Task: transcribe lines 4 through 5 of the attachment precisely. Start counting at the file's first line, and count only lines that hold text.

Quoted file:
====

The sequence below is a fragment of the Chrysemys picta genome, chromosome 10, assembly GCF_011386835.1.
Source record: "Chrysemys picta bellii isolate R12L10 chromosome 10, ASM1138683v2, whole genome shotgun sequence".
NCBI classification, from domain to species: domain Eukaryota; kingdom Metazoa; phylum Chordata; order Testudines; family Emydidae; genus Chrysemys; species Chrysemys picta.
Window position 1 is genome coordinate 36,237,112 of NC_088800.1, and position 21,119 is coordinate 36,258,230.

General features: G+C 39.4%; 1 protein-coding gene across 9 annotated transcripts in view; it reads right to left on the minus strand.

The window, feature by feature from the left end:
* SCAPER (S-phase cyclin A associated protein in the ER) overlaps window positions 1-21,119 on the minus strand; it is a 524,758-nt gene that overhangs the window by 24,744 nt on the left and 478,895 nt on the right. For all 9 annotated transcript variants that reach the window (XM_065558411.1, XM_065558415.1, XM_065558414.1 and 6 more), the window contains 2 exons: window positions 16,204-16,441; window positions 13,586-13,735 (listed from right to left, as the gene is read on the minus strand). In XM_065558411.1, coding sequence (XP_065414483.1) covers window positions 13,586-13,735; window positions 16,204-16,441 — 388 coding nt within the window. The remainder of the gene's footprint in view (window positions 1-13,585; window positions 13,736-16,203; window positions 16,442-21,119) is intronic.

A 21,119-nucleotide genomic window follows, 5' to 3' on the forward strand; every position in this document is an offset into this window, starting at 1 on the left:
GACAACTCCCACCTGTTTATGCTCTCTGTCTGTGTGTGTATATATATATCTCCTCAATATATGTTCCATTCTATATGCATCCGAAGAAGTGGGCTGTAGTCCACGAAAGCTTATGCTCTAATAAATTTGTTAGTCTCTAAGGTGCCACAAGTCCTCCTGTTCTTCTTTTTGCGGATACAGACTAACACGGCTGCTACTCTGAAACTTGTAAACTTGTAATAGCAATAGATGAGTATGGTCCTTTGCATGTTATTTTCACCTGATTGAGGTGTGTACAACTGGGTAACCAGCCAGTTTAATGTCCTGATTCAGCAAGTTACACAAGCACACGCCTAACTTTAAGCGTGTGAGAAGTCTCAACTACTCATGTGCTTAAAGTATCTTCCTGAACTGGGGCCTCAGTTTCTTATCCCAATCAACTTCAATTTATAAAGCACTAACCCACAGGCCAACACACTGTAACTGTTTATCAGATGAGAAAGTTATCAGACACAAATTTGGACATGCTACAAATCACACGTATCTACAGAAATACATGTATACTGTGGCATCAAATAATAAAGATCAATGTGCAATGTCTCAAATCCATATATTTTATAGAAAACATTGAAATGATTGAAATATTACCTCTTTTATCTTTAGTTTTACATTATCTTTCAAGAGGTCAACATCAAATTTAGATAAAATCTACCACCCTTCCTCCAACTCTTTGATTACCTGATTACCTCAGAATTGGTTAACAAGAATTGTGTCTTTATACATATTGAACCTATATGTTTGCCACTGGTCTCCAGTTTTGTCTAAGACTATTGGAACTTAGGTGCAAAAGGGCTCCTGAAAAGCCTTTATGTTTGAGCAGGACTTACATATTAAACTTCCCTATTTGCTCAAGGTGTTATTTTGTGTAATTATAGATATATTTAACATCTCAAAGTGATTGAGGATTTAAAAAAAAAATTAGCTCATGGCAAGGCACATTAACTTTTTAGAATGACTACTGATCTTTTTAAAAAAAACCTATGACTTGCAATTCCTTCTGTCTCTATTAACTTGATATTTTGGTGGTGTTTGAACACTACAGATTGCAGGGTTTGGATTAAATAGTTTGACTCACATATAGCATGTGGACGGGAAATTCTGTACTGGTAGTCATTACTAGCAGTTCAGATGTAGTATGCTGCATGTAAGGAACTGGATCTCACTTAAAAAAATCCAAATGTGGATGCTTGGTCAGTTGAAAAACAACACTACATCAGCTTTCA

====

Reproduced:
Window position 1 is genome coordinate 36,237,112 of NC_088800.1, and position 21,119 is coordinate 36,258,230.

General features: G+C 39.4%; 1 protein-coding gene across 9 annotated transcripts in view; it reads right to left on the minus strand.